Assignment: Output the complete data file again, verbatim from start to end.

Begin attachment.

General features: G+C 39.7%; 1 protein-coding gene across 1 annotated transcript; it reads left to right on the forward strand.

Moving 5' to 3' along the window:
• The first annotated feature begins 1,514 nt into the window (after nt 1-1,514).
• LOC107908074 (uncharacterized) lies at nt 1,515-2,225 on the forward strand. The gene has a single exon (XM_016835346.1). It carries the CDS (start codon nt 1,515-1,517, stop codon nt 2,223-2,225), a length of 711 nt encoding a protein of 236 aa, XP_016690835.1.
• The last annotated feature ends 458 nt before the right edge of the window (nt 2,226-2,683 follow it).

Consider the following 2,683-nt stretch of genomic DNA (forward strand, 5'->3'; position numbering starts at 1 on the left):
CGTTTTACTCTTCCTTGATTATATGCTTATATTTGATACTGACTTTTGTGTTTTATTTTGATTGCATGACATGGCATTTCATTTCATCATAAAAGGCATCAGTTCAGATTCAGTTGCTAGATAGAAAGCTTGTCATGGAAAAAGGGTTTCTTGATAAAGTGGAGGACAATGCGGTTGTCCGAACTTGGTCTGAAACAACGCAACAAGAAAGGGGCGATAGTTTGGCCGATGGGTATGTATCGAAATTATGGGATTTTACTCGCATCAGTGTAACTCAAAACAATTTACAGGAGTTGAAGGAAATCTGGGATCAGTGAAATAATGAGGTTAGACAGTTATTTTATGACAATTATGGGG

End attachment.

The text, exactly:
General features: G+C 39.7%; 1 protein-coding gene across 1 annotated transcript; it reads left to right on the forward strand.

Moving 5' to 3' along the window:
• The first annotated feature begins 1,514 nt into the window (after nt 1-1,514).
• LOC107908074 (uncharacterized) lies at nt 1,515-2,225 on the forward strand. The gene has a single exon (XM_016835346.1). It carries the CDS (start codon nt 1,515-1,517, stop codon nt 2,223-2,225), a length of 711 nt encoding a protein of 236 aa, XP_016690835.1.
• The last annotated feature ends 458 nt before the right edge of the window (nt 2,226-2,683 follow it).

Consider the following 2,683-nt stretch of genomic DNA (forward strand, 5'->3'; position numbering starts at 1 on the left):
CGTTTTACTCTTCCTTGATTATATGCTTATATTTGATACTGACTTTTGTGTTTTATTTTGATTGCATGACATGGCATTTCATTTCATCATAAAAGGCATCAGTTCAGATTCAGTTGCTAGATAGAAAGCTTGTCATGGAAAAAGGGTTTCTTGATAAAGTGGAGGACAATGCGGTTGTCCGAACTTGGTCTGAAACAACGCAACAAGAAAGGGGCGATAGTTTGGCCGATGGGTATGTATCGAAATTATGGGATTTTACTCGCATCAGTGTAACTCAAAACAATTTACAGGAGTTGAAGGAAATCTGGGATCAGTGAAATAATGAGGTTAGACAGTTATTTTATGACAATTATGGGG